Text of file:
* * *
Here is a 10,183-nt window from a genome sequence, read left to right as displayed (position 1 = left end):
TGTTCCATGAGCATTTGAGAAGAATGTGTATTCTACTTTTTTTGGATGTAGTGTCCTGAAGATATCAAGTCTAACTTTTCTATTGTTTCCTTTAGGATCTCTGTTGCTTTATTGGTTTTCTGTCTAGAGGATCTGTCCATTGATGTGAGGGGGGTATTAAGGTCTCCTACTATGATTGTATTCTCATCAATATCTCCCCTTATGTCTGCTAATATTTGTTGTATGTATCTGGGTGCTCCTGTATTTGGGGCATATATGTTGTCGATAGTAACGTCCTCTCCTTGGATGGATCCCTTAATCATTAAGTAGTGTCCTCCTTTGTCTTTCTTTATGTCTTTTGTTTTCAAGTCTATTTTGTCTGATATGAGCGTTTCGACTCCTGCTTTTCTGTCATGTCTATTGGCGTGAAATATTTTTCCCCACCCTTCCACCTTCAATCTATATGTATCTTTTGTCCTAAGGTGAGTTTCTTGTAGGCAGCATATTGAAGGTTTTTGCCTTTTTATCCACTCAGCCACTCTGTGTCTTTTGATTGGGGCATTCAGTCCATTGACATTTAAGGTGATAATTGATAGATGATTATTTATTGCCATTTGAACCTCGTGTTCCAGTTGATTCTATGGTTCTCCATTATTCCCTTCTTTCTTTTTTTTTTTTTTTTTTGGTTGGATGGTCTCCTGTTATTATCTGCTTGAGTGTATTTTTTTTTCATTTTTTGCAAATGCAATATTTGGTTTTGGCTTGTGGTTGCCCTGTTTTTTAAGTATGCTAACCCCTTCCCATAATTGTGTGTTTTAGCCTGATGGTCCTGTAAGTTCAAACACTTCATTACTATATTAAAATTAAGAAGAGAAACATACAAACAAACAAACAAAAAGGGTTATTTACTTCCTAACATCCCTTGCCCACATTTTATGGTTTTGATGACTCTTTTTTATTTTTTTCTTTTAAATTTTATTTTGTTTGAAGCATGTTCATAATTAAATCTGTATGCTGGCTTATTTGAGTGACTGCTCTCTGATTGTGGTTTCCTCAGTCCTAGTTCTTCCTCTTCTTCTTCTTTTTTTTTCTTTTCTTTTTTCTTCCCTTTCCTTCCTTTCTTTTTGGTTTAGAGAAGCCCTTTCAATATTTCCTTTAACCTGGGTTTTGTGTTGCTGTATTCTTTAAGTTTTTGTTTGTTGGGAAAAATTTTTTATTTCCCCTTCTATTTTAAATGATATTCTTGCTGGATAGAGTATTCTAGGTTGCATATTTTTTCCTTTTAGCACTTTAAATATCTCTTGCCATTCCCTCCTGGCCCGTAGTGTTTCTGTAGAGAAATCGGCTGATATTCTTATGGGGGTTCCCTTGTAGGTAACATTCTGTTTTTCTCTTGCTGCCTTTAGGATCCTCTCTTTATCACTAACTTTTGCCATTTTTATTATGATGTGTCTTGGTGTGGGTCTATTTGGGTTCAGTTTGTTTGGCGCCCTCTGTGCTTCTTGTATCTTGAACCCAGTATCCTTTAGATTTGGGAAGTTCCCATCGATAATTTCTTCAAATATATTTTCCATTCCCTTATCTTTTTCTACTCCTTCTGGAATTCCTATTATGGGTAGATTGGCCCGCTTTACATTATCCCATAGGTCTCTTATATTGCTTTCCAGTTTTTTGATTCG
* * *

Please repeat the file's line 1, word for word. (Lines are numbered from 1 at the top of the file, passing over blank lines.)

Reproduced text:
Here is a 10,183-nt window from a genome sequence, read left to right as displayed (position 1 = left end):